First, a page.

The sphere glowed expectantly in his hands as the Sentinel closed his eyes in concentration. He did a routine check for tight seals and wards indicating the importance of the message, and found only one, a simple little thing anyone could break. The flaxen haired immortal opened his eyes and shook his head. Trust Nemesis to convince the most important messenger in all of Upperworld to deliver what really was a trivial note. But then again, anything Nemesis asked, Hermes would undoubtedly do: the Sentinel had rarely seen anyone so hopelessly infatuated with her (most deeming the Goddess off-limits). A shame, really, that Hermes didn’t have the sense of his fellows, that out of so many immortals he had to fall for Nemesis, an asatyric.(1) What sort of feelings must arise when the one you love is incapable of reciprocating? And now he was doing Hermes an injustice: it wasn’t as if the messenger could help his own feelings…

The Sentinel cut off his own thoughts before they went on long pointless tangents, and unsealed the epistle with a quick exertion of will. The golden orb’s light increased in intensity for a few brief seconds, then dimmed and floated out of the Sentinel’s hands. He turned, walked to his armchair, and sat down. The epistle floated after him, suspended in mid-air above his little table, waiting until the Sentinel had found a comfortable position. The instant he looked up, the epistle changed.

The sphere expanded, stretching out, up, and down, the dull golden color fading gradually as its shape grew more complex. From this amorphous energy mass grew the form of a slender woman, tall, with well-shaped limbs and finely chiseled face. Her hair of gold spread out, surrounding her head almost like a lion’s mane, before settling down upon her shoulders, a soft halo of powdered light. The woman floated there, eyes closed as if sleeping, while more color poured into her, letting her seem more alive and less like an apparition. Finally, she opened her eyes, and smiled.

Seated in his armchair, the Sentinel smiled back, even though he knew the imagus before him couldn’t see.

“Hello, Sentinel,” the imagus of Nemesis began immediately. “I know you’re all for word games and riddles, but I’m going directly to the point. Blossom season is beginning, and even though this time the Sages don’t have any sort of Immortal Council planned, I thought maybe you’d like to visit anyway.(2) We all know you have a weakness for flowers, and there’s certainly a shortage of them where you work.”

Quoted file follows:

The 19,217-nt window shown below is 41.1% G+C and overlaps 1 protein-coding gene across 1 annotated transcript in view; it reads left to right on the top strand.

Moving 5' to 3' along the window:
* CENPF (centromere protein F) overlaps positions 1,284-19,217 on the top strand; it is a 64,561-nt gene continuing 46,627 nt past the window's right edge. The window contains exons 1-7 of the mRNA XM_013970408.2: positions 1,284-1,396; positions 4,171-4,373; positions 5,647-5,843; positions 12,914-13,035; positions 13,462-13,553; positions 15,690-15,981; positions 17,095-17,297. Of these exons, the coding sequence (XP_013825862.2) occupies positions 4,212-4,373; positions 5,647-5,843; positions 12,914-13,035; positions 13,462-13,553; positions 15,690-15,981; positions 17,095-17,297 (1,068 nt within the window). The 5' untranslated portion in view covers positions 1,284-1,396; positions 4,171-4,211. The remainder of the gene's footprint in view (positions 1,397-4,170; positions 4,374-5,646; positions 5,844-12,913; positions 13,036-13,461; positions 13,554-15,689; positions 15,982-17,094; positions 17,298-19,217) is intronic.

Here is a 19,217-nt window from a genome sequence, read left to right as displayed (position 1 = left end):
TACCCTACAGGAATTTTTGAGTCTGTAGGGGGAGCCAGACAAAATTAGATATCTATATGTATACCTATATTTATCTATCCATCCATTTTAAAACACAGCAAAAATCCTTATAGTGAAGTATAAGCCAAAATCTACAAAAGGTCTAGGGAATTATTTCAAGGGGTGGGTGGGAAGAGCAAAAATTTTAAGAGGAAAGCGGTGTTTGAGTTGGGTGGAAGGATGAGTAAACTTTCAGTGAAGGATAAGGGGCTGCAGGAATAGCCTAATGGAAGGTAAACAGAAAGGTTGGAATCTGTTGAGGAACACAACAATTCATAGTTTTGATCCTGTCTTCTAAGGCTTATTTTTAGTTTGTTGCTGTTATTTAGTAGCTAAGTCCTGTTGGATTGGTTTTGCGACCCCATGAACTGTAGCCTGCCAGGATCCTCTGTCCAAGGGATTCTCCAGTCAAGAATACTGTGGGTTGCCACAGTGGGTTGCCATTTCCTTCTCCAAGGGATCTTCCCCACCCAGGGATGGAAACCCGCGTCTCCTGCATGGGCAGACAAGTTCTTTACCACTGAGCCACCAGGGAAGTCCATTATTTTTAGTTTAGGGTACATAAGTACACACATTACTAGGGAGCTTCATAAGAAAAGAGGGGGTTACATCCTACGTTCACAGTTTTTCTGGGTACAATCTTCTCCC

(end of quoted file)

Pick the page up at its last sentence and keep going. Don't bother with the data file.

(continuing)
The Sentinel’s smile vanished as his brows furrowed in thought. An invitation to Upperworld? For fun?

“It’s only for a little while, Sentinel,” the imagus sounded teasing. “Surely you can curb your workaholic tendencies for such a short amount of time. Anyway, come up after you get this message; I have your rooms ready for you. When everyone gets here, we can have a marvelous time enjoying ourselves. See you soon!” And with that, the Nemesis’ imagus melted away into strands of power that the Sentinel gathered back into the shape of a sphere. He looked at the epistle silently, Nemesis’ message reverberating through his mind.

Technically, he was not allowed to leave this room unless the Sages informed him, through messengers like Hermes, that his presence was needed in Upperworld, where most immortals reside. He had agreed to this arrangement when he became the Sentinel of Lost Souls eons and eons ago, though the rule was, in his case, more of a formality than a necessity. Time did not pass in the boundary. He could stay away for months and come back to find everything just the way he left it. But he was, and had been for a long time, treading on thin ice with a particularly influential and powerful Sage. Such breaching of rules would certainly give His Eminence an excuse for arrest, whether time existed in his workplace or not.